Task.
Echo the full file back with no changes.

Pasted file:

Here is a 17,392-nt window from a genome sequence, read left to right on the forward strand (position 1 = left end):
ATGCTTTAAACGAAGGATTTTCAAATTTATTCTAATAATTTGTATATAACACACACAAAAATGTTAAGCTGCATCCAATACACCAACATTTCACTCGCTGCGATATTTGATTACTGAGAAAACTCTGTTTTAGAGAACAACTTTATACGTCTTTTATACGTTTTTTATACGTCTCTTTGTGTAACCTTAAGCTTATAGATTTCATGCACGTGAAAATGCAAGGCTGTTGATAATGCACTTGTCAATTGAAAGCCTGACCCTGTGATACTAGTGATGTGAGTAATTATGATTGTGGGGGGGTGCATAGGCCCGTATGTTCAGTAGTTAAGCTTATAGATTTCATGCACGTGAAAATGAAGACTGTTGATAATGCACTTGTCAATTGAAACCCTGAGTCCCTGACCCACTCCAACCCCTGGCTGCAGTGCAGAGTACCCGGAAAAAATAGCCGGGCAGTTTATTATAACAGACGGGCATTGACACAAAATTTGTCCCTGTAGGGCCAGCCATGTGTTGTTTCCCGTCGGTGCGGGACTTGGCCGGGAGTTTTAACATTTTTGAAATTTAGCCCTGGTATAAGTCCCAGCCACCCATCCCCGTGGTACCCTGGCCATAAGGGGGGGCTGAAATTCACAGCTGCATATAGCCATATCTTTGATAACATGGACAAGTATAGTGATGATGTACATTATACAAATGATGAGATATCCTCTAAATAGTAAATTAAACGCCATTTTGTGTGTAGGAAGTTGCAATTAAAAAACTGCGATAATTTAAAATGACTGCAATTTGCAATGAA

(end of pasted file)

Here is a 17,392-nt window from a genome sequence, read left to right on the forward strand (position 1 = left end):
ATGCTTTAAACGAAGGATTTTCAAATTTATTCTAATAATTTGTATATAACACACACAAAAATGTTAAGCTGCATCCAATACACCAACATTTCACTCGCTGCGATATTTGATTACTGAGAAAACTCTGTTTTAGAGAACAACTTTATACGTCTTTTATACGTTTTTTATACGTCTCTTTGTGTAACCTTAAGCTTATAGATTTCATGCACGTGAAAATGCAAGGCTGTTGATAATGCACTTGTCAATTGAAAGCCTGACCCTGTGATACTAGTGATGTGAGTAATTATGATTGTGGGGGGGTGCATAGGCCCGTATGTTCAGTAGTTAAGCTTATAGATTTCATGCACGTGAAAATGAAGACTGTTGATAATGCACTTGTCAATTGAAACCCTGAGTCCCTGACCCACTCCAACCCCTGGCTGCAGTGCAGAGTACCCGGAAAAAATAGCCGGGCAGTTTATTATAACAGACGGGCATTGACACAAAATTTGTCCCTGTAGGGCCAGCCATGTGTTGTTTCCCGTCGGTGCGGGACTTGGCCGGGAGTTTTAACATTTTTGAAATTTAGCCCTGGTATAAGTCCCAGCCACCCATCCCCGTGGTACCCTGGCCATAAGGGGGGGCTGAAATTCACAGCTGCATATAGCCATATCTTTGATAACATGGACAAGTATAGTGATGATGTACATTATACAAATGATGAGATATCCTCTAAATAGTAAATTAAACGCCATTTTGTGTGTAGGAAGTTGCAATTAAAAAACTGCGATAATTTAAAATGACTGCAATTTGCAATGAA